I wish Maddie Yates would have known that life gets better
|Photo from YouTube|
For instance, the movie "Eternal Sunshine of the Spotless Mind" took me two separate times to get through the beginning of the film because it was so strange and I was so confused. But once I got through the first half, I was in love with it. And now it is in my top 10 list of favorite movies.
No matter how much I don't like the beginning of a movie, I always try to get through it with hope that the ending will make it worth it.
The same thing with life. No matter how bad of a day I have, I trudge through with the hope that tomorrow will be better.
But Maddie Yates of Louisville, Ky. didn't agree with me.
She lived by a quote by stand-up comedian Doug Stanhope — “Life is like a movie. If you’ve sat through more than half of it and it’s sucked every second so far, it probably isn’t gonna get great right at the end and make it all worthwhile. None should blame you for walking out early.”
But I disagree wholeheartedly. This doesn't always happen in the movies. And, even more importantly, this isn't true in life.
But Yates, a student at Louisville Male High School, took this quote literally and, since she didn't like the beginning of her life, decided to end it early.
In April, Yates killed herself after posting a video on YouTube, saying, “I’m doing literally the whole world a favor. … But I love you, and I’m sorry. And I really, really love you."
Yates did not have the same perception of her life that others did. Shortly after she lost her life to suicide, one of her friends, Adam VanRude (@AVanrude) posted on Twitter, "No Maddie it wasn't a favor at all. You meant the absolute world to me."
Yates declared herself "not a good person." But this isn't true. She changed the lives of many young adults by posting videos on YouTube touting the importance of acceptance.
In one nine-minute video, she said, "Everyone gets in a dark place some time in life. But, whenever you do, just ... (know) you’re not alone I guess. When you’re in high school the only thing you can do is just accept yourself."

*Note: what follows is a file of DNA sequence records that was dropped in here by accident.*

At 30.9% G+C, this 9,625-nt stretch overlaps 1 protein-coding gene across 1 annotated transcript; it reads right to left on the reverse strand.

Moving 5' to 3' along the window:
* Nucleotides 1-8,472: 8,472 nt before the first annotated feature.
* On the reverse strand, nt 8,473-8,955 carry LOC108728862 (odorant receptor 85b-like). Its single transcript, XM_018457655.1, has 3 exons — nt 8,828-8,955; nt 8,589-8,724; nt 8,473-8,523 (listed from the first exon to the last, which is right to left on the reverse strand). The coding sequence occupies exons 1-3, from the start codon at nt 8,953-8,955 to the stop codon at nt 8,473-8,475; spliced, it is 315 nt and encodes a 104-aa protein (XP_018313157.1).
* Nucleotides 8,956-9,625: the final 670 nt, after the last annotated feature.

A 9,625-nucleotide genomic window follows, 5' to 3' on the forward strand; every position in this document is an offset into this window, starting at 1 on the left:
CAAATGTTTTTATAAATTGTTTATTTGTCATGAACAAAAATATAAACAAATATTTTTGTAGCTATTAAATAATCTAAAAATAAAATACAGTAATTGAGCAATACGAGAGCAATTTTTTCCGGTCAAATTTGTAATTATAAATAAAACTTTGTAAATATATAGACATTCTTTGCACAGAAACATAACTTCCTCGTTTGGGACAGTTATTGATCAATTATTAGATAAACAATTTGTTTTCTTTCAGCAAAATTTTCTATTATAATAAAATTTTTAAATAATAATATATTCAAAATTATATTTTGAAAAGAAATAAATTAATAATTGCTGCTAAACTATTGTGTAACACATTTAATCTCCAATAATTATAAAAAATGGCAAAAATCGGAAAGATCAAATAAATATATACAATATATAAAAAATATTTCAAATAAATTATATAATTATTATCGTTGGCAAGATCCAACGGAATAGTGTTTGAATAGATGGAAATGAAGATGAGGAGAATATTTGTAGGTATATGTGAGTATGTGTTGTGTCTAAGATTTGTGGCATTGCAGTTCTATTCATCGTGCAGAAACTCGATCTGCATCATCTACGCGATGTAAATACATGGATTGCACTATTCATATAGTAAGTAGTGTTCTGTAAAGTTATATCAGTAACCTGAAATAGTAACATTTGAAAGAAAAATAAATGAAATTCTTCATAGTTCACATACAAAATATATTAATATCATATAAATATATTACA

I wish, before she decided to kill herself, she remembered that lesson she taught to hundreds of others. I wish she would have remembered that she isn't alone either. I wish she would have realized that, just because the beginning of her life wasn't what she wanted it to be, that she had so much promise for the remainder of her life.
If she would have decided to live, she could have touched so many more lives. No, none of us know what tomorrow may bring just like, whenever we walk into a movie theater, we don't know what the ending of the film will be like.
For me, personally, the second half of my life so far has been a lot better than the first half. I am so glad that, during the hard times, I didn't check out early because I never would have known what my life had in store for me.
And I really wish the world could have seen what life had in store for Maddie Yates too. I'm sure it would have been wonderful.
I wish she would have known, like I have learned in my life, that many times, the "ending" makes all the hard times worth it.